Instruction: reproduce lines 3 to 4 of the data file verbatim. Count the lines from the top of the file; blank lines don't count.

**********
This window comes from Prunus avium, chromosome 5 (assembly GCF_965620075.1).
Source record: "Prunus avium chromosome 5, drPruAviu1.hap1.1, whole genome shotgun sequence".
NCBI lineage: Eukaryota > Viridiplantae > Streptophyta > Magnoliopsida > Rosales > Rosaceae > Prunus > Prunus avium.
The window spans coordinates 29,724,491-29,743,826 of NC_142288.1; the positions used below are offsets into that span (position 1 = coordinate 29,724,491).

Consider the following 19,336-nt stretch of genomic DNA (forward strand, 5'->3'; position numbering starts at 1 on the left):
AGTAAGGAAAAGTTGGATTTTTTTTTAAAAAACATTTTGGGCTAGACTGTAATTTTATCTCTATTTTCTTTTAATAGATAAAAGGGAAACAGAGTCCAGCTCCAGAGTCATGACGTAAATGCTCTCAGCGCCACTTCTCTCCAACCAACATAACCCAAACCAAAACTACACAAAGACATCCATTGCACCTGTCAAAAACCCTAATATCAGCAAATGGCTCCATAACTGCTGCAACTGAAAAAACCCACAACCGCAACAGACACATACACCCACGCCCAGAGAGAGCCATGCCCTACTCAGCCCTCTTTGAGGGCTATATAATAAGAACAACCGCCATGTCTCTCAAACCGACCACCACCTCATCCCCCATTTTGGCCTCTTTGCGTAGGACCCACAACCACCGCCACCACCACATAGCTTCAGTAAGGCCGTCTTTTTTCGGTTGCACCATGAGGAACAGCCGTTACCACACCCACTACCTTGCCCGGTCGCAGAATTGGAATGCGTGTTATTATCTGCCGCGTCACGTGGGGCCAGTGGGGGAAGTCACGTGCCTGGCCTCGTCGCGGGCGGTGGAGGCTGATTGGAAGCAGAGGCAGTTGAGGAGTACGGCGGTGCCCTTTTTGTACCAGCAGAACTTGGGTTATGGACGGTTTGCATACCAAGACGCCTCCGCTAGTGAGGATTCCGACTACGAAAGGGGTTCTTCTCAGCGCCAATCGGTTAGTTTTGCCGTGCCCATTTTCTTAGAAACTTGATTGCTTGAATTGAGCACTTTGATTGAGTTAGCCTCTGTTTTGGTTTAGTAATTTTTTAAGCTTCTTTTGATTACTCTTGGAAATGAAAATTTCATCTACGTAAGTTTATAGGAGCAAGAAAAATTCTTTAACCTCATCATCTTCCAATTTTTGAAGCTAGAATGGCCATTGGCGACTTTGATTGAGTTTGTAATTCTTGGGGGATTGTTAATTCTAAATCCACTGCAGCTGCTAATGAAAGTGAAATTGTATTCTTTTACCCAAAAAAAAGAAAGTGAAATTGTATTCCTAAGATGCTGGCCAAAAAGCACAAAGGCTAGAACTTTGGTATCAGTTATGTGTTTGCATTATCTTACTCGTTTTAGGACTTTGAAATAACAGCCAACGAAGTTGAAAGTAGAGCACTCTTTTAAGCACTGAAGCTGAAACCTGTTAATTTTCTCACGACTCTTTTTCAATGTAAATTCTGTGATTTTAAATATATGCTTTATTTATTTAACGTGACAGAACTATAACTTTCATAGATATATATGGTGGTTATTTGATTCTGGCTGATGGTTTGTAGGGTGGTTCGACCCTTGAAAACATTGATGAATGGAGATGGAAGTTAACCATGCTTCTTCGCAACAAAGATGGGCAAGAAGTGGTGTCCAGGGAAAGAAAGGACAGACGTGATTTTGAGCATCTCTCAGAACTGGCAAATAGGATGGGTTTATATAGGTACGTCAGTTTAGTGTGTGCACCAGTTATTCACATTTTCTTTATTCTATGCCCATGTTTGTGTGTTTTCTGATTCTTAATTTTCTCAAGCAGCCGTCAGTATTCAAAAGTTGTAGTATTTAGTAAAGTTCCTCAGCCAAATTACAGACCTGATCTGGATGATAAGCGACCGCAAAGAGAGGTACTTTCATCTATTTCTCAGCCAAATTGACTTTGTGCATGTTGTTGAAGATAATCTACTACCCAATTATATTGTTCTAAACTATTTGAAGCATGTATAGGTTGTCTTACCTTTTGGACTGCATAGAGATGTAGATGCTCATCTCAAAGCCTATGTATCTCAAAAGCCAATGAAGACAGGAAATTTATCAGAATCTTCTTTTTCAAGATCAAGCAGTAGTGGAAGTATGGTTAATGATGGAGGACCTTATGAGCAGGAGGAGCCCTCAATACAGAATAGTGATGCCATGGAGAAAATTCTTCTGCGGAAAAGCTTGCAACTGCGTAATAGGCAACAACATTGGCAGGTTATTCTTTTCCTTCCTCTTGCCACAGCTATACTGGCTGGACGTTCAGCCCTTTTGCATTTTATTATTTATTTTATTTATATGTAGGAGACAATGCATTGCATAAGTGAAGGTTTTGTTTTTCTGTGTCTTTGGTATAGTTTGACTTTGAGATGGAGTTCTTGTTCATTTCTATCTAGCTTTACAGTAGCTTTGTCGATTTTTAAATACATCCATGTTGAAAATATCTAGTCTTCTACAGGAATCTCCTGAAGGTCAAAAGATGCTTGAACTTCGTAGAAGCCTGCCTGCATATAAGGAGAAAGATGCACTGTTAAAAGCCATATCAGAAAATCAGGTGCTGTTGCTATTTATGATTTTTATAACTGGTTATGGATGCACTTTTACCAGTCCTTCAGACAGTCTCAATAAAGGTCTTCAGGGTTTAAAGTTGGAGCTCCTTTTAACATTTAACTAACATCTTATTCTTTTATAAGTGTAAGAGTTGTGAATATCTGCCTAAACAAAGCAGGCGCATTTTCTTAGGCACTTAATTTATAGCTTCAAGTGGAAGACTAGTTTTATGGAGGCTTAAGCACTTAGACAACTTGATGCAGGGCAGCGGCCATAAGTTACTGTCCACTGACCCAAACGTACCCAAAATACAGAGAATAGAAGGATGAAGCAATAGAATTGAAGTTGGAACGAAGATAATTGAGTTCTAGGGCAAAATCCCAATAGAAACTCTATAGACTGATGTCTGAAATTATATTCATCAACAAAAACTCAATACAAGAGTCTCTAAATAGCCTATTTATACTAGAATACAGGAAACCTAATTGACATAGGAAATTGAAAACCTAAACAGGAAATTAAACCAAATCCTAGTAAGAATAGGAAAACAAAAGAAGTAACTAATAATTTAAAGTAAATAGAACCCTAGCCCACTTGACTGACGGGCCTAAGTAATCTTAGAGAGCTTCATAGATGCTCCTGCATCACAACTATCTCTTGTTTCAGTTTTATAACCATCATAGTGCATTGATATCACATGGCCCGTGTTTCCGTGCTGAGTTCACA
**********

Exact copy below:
NCBI lineage: Eukaryota > Viridiplantae > Streptophyta > Magnoliopsida > Rosales > Rosaceae > Prunus > Prunus avium.
The window spans coordinates 29,724,491-29,743,826 of NC_142288.1; the positions used below are offsets into that span (position 1 = coordinate 29,724,491).